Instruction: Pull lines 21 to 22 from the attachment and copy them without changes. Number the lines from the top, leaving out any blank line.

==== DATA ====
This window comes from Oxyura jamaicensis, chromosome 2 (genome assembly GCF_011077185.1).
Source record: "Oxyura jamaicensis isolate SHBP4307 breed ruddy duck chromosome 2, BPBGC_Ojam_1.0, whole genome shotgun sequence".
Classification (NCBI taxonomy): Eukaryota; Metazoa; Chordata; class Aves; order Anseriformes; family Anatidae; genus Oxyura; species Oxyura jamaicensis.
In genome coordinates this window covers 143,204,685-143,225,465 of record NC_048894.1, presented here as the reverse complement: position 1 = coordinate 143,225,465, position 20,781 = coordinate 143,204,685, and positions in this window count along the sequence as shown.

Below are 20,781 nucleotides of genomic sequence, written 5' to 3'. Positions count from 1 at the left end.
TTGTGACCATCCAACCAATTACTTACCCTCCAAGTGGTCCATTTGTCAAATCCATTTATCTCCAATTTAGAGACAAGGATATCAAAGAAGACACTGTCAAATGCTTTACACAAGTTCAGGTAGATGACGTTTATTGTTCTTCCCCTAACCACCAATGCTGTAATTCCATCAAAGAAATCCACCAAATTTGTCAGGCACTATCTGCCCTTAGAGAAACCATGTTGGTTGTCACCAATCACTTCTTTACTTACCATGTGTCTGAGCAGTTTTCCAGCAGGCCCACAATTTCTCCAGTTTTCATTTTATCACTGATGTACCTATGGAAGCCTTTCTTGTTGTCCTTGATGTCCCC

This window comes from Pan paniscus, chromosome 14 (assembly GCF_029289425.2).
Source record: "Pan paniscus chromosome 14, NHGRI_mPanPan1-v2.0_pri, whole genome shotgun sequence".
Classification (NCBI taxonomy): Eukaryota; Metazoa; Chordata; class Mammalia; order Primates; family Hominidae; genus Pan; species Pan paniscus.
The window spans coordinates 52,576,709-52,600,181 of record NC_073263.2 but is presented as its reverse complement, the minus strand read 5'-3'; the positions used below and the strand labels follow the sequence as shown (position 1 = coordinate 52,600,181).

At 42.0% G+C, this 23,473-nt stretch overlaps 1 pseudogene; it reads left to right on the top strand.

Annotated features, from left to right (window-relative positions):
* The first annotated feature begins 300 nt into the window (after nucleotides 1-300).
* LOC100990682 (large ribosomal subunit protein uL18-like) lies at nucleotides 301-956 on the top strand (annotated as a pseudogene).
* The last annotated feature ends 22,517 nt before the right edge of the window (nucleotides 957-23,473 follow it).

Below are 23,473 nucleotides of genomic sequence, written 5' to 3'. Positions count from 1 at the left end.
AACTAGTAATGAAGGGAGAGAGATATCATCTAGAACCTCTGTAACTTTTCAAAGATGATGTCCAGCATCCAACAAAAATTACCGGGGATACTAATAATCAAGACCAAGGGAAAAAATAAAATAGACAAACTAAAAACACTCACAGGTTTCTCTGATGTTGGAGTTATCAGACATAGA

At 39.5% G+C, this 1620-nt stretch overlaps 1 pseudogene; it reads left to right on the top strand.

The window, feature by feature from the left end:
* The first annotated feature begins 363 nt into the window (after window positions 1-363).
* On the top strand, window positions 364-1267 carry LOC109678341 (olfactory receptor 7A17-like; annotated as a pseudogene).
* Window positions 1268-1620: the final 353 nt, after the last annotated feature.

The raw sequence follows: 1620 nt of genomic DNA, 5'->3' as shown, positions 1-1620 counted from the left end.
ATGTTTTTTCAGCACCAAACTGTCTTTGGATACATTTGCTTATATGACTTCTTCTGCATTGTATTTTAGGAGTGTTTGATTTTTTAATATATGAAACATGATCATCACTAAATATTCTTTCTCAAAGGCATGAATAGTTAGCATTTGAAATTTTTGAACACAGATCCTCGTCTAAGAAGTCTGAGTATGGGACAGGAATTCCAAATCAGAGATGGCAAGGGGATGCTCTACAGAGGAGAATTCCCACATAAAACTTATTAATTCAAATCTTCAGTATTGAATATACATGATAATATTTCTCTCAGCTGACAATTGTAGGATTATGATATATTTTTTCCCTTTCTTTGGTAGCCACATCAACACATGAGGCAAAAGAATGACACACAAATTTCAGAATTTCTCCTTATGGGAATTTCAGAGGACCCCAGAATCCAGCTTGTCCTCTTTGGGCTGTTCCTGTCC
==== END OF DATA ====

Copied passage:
* On the top strand, window positions 364-1267 carry LOC109678341 (olfactory receptor 7A17-like; annotated as a pseudogene).
* Window positions 1268-1620: the final 353 nt, after the last annotated feature.